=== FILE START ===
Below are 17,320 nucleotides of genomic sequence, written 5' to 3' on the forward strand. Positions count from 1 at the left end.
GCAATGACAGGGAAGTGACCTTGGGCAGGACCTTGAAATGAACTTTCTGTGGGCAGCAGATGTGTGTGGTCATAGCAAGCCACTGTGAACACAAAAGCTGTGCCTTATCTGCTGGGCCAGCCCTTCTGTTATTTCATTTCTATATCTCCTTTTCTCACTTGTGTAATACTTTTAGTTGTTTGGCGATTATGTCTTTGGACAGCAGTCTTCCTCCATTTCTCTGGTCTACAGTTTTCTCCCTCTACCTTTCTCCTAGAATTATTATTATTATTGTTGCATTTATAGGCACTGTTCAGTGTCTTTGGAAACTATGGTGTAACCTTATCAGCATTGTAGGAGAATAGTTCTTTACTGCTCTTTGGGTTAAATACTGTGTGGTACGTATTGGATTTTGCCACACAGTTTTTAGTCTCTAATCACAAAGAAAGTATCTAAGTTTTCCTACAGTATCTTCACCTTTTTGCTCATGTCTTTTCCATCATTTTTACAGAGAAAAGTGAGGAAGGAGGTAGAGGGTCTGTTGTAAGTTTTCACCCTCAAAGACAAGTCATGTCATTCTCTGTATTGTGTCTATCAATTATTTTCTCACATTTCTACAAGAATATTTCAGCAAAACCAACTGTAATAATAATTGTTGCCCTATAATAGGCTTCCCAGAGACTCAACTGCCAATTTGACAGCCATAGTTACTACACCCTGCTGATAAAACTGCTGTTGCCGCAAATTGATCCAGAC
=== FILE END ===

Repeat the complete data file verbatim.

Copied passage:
Below are 17,320 nucleotides of genomic sequence, written 5' to 3' on the forward strand. Positions count from 1 at the left end.
GCAATGACAGGGAAGTGACCTTGGGCAGGACCTTGAAATGAACTTTCTGTGGGCAGCAGATGTGTGTGGTCATAGCAAGCCACTGTGAACACAAAAGCTGTGCCTTATCTGCTGGGCCAGCCCTTCTGTTATTTCATTTCTATATCTCCTTTTCTCACTTGTGTAATACTTTTAGTTGTTTGGCGATTATGTCTTTGGACAGCAGTCTTCCTCCATTTCTCTGGTCTACAGTTTTCTCCCTCTACCTTTCTCCTAGAATTATTATTATTATTGTTGCATTTATAGGCACTGTTCAGTGTCTTTGGAAACTATGGTGTAACCTTATCAGCATTGTAGGAGAATAGTTCTTTACTGCTCTTTGGGTTAAATACTGTGTGGTACGTATTGGATTTTGCCACACAGTTTTTAGTCTCTAATCACAAAGAAAGTATCTAAGTTTTCCTACAGTATCTTCACCTTTTTGCTCATGTCTTTTCCATCATTTTTACAGAGAAAAGTGAGGAAGGAGGTAGAGGGTCTGTTGTAAGTTTTCACCCTCAAAGACAAGTCATGTCATTCTCTGTATTGTGTCTATCAATTATTTTCTCACATTTCTACAAGAATATTTCAGCAAAACCAACTGTAATAATAATTGTTGCCCTATAATAGGCTTCCCAGAGACTCAACTGCCAATTTGACAGCCATAGTTACTACACCCTGCTGATAAAACTGCTGTTGCCGCAAATTGATCCAGAC